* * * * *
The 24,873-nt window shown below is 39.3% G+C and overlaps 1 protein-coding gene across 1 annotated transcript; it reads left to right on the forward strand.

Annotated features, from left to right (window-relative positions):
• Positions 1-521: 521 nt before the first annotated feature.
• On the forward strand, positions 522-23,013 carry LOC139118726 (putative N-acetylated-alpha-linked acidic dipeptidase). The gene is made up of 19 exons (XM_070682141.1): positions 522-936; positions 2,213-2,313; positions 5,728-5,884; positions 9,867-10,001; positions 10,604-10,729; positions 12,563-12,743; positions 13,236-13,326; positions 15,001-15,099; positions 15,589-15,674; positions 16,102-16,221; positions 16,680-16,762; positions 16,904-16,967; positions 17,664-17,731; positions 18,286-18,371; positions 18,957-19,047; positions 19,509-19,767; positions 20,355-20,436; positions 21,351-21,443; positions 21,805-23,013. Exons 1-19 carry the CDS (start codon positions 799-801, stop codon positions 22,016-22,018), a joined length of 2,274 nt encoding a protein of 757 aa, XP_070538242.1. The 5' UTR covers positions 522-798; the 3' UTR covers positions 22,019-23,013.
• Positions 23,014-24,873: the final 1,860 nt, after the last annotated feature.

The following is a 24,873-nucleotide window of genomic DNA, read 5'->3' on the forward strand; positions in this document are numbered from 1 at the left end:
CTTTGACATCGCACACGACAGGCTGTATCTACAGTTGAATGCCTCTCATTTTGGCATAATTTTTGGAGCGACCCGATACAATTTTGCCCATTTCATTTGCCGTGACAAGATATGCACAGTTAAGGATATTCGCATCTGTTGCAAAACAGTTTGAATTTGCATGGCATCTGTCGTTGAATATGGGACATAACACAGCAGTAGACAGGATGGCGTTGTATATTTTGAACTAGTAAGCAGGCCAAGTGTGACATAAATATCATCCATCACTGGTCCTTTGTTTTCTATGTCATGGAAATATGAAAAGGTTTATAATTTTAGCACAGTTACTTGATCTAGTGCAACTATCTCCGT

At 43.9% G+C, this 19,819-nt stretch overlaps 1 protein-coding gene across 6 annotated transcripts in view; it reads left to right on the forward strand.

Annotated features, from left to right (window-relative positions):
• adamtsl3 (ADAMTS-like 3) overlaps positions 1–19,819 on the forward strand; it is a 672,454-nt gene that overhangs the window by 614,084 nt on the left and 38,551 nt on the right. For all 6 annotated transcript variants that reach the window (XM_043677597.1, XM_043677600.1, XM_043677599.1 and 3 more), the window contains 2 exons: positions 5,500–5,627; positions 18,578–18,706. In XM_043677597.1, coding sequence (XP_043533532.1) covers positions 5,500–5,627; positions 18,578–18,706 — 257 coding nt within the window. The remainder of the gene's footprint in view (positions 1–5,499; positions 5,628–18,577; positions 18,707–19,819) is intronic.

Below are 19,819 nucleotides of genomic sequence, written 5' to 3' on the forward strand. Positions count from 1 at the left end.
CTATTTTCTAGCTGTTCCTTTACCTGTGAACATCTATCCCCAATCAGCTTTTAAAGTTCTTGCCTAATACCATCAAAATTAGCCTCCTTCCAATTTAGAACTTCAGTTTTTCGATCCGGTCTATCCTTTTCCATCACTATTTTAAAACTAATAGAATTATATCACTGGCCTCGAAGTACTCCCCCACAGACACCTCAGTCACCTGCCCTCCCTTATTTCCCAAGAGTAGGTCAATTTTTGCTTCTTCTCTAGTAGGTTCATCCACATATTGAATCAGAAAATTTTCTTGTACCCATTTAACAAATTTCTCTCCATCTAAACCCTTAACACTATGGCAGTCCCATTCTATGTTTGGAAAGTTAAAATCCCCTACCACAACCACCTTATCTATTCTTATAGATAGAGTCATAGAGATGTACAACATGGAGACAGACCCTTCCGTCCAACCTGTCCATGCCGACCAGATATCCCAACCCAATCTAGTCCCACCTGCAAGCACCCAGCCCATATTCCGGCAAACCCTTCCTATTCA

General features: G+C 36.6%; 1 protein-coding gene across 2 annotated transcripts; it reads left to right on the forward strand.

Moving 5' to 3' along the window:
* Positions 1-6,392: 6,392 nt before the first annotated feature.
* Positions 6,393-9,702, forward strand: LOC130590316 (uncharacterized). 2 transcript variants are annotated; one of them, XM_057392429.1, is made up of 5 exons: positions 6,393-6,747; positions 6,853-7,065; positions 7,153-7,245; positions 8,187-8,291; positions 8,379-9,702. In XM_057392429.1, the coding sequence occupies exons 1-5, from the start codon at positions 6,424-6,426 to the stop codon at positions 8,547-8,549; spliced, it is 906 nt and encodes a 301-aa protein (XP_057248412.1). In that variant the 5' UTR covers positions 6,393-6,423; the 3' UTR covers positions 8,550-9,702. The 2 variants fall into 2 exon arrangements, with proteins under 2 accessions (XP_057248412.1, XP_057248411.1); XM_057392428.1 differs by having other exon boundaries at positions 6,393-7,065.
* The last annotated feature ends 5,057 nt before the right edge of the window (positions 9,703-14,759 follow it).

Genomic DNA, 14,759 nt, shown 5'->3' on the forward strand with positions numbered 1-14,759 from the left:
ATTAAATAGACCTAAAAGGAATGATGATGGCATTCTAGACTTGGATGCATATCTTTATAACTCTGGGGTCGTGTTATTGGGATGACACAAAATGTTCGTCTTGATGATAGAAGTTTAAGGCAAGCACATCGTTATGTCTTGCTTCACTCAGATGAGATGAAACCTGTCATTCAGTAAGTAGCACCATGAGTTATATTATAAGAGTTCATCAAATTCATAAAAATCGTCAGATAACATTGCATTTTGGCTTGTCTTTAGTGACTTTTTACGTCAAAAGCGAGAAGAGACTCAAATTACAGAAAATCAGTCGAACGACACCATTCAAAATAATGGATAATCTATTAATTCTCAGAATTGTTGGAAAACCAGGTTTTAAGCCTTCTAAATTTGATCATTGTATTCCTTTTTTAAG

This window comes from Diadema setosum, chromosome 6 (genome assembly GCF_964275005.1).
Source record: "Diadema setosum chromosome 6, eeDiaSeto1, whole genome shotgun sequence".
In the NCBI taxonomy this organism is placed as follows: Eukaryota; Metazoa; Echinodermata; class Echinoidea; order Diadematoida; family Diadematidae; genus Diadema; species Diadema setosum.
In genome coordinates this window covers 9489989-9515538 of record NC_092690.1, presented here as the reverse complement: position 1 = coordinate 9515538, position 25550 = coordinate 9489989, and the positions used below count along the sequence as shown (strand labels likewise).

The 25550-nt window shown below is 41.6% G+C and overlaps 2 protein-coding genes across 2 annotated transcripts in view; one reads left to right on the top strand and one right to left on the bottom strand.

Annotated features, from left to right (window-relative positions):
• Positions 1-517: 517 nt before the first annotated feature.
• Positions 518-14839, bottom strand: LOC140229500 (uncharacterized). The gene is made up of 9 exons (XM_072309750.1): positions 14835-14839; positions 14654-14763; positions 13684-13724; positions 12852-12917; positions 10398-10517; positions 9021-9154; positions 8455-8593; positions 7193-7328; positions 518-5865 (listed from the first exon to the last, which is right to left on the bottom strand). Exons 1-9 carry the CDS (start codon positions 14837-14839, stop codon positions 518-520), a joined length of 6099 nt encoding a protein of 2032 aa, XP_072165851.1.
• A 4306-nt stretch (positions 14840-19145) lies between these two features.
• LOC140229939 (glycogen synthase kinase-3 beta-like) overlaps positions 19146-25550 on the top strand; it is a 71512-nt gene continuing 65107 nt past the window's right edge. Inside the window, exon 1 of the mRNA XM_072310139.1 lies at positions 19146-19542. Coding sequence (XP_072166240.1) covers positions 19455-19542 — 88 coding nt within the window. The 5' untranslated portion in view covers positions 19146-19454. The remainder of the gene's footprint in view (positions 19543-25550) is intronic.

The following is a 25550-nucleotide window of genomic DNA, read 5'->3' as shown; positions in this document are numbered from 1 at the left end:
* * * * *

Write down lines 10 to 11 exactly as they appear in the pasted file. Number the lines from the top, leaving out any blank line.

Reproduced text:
• adamtsl3 (ADAMTS-like 3) overlaps positions 1–19,819 on the forward strand; it is a 672,454-nt gene that overhangs the window by 614,084 nt on the left and 38,551 nt on the right. For all 6 annotated transcript variants that reach the window (XM_043677597.1, XM_043677600.1, XM_043677599.1 and 3 more), the window contains 2 exons: positions 5,500–5,627; positions 18,578–18,706. In XM_043677597.1, coding sequence (XP_043533532.1) covers positions 5,500–5,627; positions 18,578–18,706 — 257 coding nt within the window. The remainder of the gene's footprint in view (positions 1–5,499; positions 5,628–18,577; positions 18,707–19,819) is intronic.

Below are 19,819 nucleotides of genomic sequence, written 5' to 3' on the forward strand. Positions count from 1 at the left end.